Patient experience, and ways to improve it, is a popular topic here at FierceHealthcare and our sister publications. And this week was no exception. But a Hospital Impact blog post on Wednesday offered a unique spin on the issue, highlighting unusual inspiration for patient experience improvement.
Hospital leaders usually turn to patient experience officers, health industry experts or government agencies for ways to provide superior experiences for patients during their hospital stays.
But as I learned this week, good advice can come from unexpected places. In fact, the blog post inspired me to look through some of our recent coverage and present other unlikely sources for patient experience success and the lessons learned.
1. An envelope company
So what can hospital leaders learn from the former CEO of an envelope company about giving patients a better hospital experience? A lot actually, according to the Hospital Impact blog post from Anthony Cirillo, president of Fast Forward Consulting. The takeaway lesson: Know your customers.
The company's sales team over time had to answer 66 questions about their customers, according to the post. Questions included "Are they active in the community? How?" and "What sensitive issues should not be discussed with the person?"
While a hospital visit has little in common with an envelope, the company was on to something about patient experience. Getting to know the patients you serve can make it easier to focus on the aspects of the hospital experience that mean the most to your patients. One way hospitals can get to know patients is by forming patient and family advisory councils, and then incorporating their perspective in care improvements.
2. Major League Baseball
Most people wouldn't associate a professional sports league with patient experience improvement, but that's just what Jason Wolf, president of The Beryl Institute, did last week in another Hospital Impact blog post.
Hospitals can take a cue from Major League Baseball and its all-star break: Instead of waiting until the end of the year to identify and recognize performance, take half-way break to celebrate patient experience all-stars.
Like MLB teams, hospitals need to take time to acknowledge and support its team members--as providing a good experience involves everyone from nurses, physicians or technicians to volunteers, food service workers and housekeeping.
As their own quasi all-star breaks, some hospitals offer education via participation in a system-wide conference or simply say thank you during a staff barbecue with food served by senior leaders, Wolfe noted.
3. Toddlers at Disney World
When I think of toddlers and infants at Disney World, I think of crying and whining, and lots of it--not what I would consider a high-quality experience.
But it turns out those tiny Disney World goers can teach us something about improving the patient experience, according to Hospital Impact blogger Doug Della Pietra, director of customer services and volunteers and the patient experience team co-chair for Rochester (N.Y.) General Hospital. The lesson they provide is to give patients undivided attention.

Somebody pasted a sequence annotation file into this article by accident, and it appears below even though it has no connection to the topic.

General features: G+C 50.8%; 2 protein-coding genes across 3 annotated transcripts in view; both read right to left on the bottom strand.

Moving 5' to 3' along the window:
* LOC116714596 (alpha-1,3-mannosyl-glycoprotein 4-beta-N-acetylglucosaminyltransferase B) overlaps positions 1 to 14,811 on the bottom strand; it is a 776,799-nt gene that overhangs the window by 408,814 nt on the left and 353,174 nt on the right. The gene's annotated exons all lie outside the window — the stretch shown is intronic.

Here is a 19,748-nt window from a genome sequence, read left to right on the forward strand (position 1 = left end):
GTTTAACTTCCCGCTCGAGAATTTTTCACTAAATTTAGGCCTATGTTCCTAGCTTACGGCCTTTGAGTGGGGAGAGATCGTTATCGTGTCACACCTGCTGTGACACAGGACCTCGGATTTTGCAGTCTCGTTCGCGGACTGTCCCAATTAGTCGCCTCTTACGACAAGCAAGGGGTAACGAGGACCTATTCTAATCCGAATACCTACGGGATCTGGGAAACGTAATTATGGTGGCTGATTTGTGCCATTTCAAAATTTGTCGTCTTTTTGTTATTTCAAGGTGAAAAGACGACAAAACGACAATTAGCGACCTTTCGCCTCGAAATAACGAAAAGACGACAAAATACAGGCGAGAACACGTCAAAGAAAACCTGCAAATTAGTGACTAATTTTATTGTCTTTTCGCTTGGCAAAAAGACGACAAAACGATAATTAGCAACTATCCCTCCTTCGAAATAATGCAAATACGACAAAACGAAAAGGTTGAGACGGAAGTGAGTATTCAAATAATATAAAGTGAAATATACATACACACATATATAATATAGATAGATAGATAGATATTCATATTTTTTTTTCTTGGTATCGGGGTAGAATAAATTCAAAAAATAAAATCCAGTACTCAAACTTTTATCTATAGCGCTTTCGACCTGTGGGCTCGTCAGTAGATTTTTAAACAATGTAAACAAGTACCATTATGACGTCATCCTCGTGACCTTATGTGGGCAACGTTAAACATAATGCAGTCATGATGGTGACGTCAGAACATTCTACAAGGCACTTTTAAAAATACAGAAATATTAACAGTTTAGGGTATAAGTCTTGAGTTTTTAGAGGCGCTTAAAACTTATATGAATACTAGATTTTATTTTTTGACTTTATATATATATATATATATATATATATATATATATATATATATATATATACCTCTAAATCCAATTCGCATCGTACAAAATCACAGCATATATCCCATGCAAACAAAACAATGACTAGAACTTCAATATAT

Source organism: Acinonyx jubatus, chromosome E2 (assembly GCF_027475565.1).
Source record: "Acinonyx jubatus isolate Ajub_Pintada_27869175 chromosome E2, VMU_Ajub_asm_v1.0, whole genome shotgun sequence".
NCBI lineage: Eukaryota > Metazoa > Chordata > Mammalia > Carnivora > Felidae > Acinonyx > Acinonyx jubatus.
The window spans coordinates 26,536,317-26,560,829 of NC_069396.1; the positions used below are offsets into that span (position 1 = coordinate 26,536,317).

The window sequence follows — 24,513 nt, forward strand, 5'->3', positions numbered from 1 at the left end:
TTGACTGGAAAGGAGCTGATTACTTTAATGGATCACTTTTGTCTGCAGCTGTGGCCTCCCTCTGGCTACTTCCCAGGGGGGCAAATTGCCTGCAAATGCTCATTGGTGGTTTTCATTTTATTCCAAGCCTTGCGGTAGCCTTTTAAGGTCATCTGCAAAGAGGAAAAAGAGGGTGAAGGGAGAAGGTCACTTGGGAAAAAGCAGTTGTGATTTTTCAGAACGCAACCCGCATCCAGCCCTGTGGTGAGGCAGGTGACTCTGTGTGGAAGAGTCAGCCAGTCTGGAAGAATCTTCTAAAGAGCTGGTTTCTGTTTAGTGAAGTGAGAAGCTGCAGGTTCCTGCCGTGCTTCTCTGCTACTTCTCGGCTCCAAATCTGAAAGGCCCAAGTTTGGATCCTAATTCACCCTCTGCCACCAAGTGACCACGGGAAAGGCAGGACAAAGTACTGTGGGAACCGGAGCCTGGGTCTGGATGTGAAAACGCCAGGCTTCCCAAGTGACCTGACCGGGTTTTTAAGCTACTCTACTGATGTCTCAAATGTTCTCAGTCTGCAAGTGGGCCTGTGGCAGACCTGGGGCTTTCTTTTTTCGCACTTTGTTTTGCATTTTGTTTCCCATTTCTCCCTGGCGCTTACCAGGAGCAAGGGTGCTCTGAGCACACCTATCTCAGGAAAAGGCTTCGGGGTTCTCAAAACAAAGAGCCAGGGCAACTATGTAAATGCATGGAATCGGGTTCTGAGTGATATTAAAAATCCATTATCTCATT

Two cultural anthropologists found that what captured the young children's attention wasn't Disney magic but rather the fact that their parents were on their cell phones--for when parents were using their phones, they weren't paying complete attention to their kids.
Giving patients undivided attention sounds simple enough, but like those young children at Disney World, patients are competing with computers, smartphones and tablets for the attention of their physicians and nurses. Further barriers to undivided attention are providers' extra focus on completing checklists, watching monitors and responding to various alarms that sound.
As Della Pierta asked, what would capture the attention of your patients? Learning from toddlers and infants at Disney World, hospitals must ensure it's the attentiveness and mindfulness of its providers, not the computer screens and monitor beeps holding providers' attention hostage.
4. The billing department
Another uncommon source of inspiration reminds hospitals the patient experience goes beyond bedside care. In fact, patient experience extends all the way to the billing department, which is why Meritus Health System in Maryland is improving experience by preventing billing issues.
To make sure patients have a good billing experience, the system provides patients with tools and resources to understand the finances and payment arrangements to make their payments, such as financial liaisons who can explain their bills, George Semko, vice president of revenue cycle at Meritus told FierceHealthcare in a recent interview.
Meritus also publishes its financial aid policy every year, which it puts on its website and at every registration site within the health system. And if patients don't have transportation, it will even send someone to their homes to fill out the applications with them.
With patient experience continuing to climb the priority list at hospitals, what other unlikely sources can provide patient experience inspiration? Alicia (@FierceHealth)